Wednesday, May 12, 2010

Earning Character: Students as Successful Citizens

What are schools for? This is an important question. I argue that a school's main function is to prepare students to be productive and successful citizens and I would bet that there are very few opponents to this definition. The trouble begins when another question is asked: “How do schools prepare citizens?” This question has many answers which invokes philosophical and political debate and can even lead to arguments among educators. The truth is that there isn't a perfect answer to this question because life isn't a multiple choice quiz. It is open, creative, and evolving. In fact, I believe powerful educators promote the idea that there are many answers with the best solution ultimately being a colorful collection of many approaches rather than a simple statement.

One of these approaches is to teach students how to embrace the local community. In an era when global collaboration and video conferencing are becoming common classroom practices, we can easily overlook the fact that we can't get global unless we step outside the front door first. Schools are built to be community centers. They are concert halls and sports arenas. Yet we too often remain isolated in a classroom with few visitors and even fewer outreach options. I know this model does not help to create successful citizens. As international events and the shrinking of our world puts pressure on teachers to connect at this scale, we shouldn't overlook the value of connecting locally.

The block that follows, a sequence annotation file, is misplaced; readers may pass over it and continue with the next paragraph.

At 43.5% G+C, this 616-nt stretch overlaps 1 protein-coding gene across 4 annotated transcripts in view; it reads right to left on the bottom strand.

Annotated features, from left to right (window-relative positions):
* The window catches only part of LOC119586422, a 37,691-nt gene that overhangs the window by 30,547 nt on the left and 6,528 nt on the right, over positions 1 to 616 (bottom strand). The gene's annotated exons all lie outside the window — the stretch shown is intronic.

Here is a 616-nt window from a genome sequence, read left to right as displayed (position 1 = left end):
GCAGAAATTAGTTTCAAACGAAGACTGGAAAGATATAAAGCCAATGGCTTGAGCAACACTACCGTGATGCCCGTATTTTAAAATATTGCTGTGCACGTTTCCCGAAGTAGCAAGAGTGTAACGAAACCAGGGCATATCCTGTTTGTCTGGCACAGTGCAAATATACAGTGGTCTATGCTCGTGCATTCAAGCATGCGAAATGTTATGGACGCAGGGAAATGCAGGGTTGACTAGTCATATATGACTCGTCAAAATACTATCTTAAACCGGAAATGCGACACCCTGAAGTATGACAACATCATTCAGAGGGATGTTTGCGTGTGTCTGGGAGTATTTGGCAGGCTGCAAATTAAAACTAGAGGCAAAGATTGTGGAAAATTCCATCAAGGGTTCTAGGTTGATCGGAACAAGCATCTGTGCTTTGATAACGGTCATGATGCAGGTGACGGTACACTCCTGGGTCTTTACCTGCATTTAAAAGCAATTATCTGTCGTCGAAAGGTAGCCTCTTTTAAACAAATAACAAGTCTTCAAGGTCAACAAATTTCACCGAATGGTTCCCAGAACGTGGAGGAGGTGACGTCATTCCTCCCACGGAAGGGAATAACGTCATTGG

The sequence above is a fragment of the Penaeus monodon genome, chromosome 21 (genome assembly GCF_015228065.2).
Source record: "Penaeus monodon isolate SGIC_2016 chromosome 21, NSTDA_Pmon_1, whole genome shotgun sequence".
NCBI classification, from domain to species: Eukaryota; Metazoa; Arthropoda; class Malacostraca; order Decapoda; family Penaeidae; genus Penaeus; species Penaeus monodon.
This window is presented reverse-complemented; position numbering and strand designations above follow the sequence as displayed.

I promote this simple concept every day. While the title of the courses I teach are usually named Technology Seminar or Computer Science, it is commonplace to walk in to my computer lab and see a dozen high school students cutting signs for the Lion's Club, sketching logos for the local coffee house's website, or transcribing the bylaws for the local senior center – and they are smiling. Students chat with tech support online, go to the store for supplies, and make phone calls in search of the best prices for the organizations we help. They enjoy helping and they enjoy class. They are connected as community members and have ownership. When they get free coffee from Brig O'Doon for their work, of course they are happy!

It isn't always about the curriculum, the standards, the tests, or the grades. Remember, it is actually about preparing students to become successful citizens. Our charge is to teach the whole child all the time and a narrow vision of education will not due. Posting a website for a cancer survivor's benefit builds character, volunteering time at the elementary school instills a value for service, and struggling with a church's database of local war veterans teaches perseverance. These soft skills honed in community activities prepare students for the world after high school more than any curriculum and they can't be taught. Students must earn their character and that is the best lesson I know how to teach.


Rich Kiker is the Media Technology Chair and Technology Coach at Palisades School District in Bucks County, PA as well as an adjunct professor of Instructional Technology at Kutztown University. He is also am an educational technology consultant leading professional development for organizations and IUs around PA. You can also find him on twitter - @rkiker.

1 comment:

Unknown said...

Agreed - helping students develop "good citizen" traits are important to lifelong learning and global membership. And it is through these (as you suggest) "soft skills" that students learn these traits. By teaching the whole child, we must be careful to appropriately teach "non-content" lessons. Zeroes on homework assignments, for example: homework is not the place to teach responsibility, though responsibility is an important characteristic to develop. (See my blog post.)

Well said!